DIY “Reclaimed” Wood Head board

I saw reclaimed headboards on Etsy one day and fell in love. I’m more of a modern style girl when it comes to furniture, but something about the wood, its stain and how it contrasted simple bedroom furniture caught my eye.

The headboards on Etsy are beautiful, don’t get me wrong, but I figured I could make my own for a quarter the price.

I started looking up tutorials, and this is where I gathered inspiration:

Before you head to the store, measure above your bed how long and wide you’d like your headboard.


-1x6x8′ pine wood planks cut down to your appropriate length
[keep the ends they cut off]

-1.5″ wood screws–just enough to screw boards into the wall

-palm sander with 140 grit sandpaper [you can hand sand but it will be time consuming]

-Wood stain [I used Minwax in “espresso”]

-Tools to “distress” the wood [hammer, screwdriver, nails, file, pretty much anything]

-An old rag or t-shirt for staining

**I purchased a couple of saw horse stands for about $20 and they came in handy**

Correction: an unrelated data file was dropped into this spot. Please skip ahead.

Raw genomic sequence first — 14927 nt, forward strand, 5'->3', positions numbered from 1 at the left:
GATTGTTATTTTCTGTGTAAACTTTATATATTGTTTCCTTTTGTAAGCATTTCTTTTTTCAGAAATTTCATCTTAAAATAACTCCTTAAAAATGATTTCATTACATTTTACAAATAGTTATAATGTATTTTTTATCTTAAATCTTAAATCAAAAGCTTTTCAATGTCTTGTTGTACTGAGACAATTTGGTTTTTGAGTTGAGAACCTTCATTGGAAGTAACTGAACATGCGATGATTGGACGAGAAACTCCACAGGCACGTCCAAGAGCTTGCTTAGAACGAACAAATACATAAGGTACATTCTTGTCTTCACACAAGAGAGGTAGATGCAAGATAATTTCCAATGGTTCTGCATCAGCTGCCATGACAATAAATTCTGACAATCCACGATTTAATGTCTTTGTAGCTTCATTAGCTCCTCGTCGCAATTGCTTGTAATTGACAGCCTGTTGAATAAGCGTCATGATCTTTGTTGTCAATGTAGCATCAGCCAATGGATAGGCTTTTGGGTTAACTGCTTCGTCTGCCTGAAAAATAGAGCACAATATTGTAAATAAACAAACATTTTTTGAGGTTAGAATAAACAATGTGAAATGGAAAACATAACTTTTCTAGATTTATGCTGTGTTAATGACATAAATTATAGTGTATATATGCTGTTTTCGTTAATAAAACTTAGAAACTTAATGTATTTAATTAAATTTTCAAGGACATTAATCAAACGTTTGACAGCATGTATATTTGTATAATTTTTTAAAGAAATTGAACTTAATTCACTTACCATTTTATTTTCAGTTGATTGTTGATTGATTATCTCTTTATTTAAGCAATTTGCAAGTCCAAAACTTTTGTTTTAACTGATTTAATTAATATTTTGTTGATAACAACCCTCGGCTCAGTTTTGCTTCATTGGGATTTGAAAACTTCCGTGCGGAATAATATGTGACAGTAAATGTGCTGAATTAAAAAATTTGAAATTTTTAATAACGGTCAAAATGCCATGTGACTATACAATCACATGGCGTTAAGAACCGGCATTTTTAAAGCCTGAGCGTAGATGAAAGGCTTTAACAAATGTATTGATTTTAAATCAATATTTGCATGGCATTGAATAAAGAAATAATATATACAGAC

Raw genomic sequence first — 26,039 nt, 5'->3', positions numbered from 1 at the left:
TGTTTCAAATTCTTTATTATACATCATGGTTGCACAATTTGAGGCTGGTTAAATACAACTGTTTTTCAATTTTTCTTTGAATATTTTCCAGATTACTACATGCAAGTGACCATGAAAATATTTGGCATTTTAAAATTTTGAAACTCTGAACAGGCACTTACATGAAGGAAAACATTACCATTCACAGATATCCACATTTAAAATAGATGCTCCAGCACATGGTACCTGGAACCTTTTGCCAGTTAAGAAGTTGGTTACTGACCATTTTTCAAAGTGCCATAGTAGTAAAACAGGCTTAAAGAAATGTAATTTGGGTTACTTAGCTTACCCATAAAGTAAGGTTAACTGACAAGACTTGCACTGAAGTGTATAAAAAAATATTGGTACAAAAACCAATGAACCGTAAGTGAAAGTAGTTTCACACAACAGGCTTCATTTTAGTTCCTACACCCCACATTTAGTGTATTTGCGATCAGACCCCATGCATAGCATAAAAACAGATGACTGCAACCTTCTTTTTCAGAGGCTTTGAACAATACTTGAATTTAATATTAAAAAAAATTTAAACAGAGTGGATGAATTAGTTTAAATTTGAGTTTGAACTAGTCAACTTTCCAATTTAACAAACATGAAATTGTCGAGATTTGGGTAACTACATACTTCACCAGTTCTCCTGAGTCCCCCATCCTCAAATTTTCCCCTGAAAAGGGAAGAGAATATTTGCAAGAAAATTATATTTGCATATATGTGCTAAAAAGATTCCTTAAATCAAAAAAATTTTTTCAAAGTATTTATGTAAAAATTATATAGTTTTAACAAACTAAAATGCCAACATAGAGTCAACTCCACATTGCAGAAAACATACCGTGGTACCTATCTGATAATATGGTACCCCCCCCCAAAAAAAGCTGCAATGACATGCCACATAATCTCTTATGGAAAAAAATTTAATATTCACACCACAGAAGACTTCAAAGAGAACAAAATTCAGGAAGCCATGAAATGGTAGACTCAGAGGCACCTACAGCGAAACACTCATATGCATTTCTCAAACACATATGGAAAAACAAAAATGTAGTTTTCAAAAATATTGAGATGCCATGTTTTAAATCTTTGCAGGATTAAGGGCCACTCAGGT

1. First have a very nice Menards or home improvement store employee cut down your boards for you. [I believe Menards charges $1.00 per cut and my guy cut them all at once to save me money. WHATTAGUY!]


2. Next awkwardly get those boards in your car. [no photo from this, thank god.]

3. Set up the boards on your saw horse tables and sand down the edges and any rough surfaces. I almost rounded the edges to get the used look. You’ll know what I mean when you’re actually doing it.


4. Now you’re ready for the fun part. I hammered holes into the corners of each board, used a wood file to grate along the surfaces, hit the boards with the hammer and screwdriver. Pretty much anything that will make an interesting mark is a go. Use caution of course.

5. After you think you have your boards looking “distressed” to your liking, apply the stain. Paint the stain on with a brush and then use your rag or t-shirt to wipe down any excess. I ended up doing two coats. Just be sure to follow the directions and let each coat dry the appropriate time.


6. A few tutorials said you could put a seal on the wood, but I opted not to. So far it’s holding up just fine.

7. Once the boards are dry, let them sit in your hallway for two weeks so you can awkwardly trip over them for a while. Then when you’re finally ready to stop procrastinating, hang those suckers up.

8. I screwed four boards directly into the wall. I don’t necessarily recommend doing this, especially if you have plaster walls like me. It’s holding up fine, but we can’t move our bed anytime soon. I also had all intention of using my extra ends as fillers along the side of my bed, but for $30 I’m totally satisfied with my “reclaimed” wood head board.




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